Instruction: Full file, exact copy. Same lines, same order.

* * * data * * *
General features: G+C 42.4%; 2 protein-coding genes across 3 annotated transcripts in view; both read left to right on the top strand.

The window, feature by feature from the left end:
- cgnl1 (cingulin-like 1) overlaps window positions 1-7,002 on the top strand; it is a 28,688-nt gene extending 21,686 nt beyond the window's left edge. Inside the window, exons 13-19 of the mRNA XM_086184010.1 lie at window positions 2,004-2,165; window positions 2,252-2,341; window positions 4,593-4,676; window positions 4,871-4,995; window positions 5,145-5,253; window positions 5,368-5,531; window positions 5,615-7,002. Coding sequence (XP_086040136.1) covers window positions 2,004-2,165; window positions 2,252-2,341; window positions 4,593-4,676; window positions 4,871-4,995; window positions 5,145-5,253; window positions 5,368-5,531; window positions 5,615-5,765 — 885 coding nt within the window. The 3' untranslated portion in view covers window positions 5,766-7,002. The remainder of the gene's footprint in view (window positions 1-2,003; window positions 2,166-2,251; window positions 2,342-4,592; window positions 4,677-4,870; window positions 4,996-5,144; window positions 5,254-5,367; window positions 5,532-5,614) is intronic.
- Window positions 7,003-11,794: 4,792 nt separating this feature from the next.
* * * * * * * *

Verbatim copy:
General features: G+C 42.4%; 2 protein-coding genes across 3 annotated transcripts in view; both read left to right on the top strand.

The window, feature by feature from the left end:
- cgnl1 (cingulin-like 1) overlaps window positions 1-7,002 on the top strand; it is a 28,688-nt gene extending 21,686 nt beyond the window's left edge. Inside the window, exons 13-19 of the mRNA XM_086184010.1 lie at window positions 2,004-2,165; window positions 2,252-2,341; window positions 4,593-4,676; window positions 4,871-4,995; window positions 5,145-5,253; window positions 5,368-5,531; window positions 5,615-7,002. Coding sequence (XP_086040136.1) covers window positions 2,004-2,165; window positions 2,252-2,341; window positions 4,593-4,676; window positions 4,871-4,995; window positions 5,145-5,253; window positions 5,368-5,531; window positions 5,615-5,765 — 885 coding nt within the window. The 3' untranslated portion in view covers window positions 5,766-7,002. The remainder of the gene's footprint in view (window positions 1-2,003; window positions 2,166-2,251; window positions 2,342-4,592; window positions 4,677-4,870; window positions 4,996-5,144; window positions 5,254-5,367; window positions 5,532-5,614) is intronic.
- Window positions 7,003-11,794: 4,792 nt separating this feature from the next.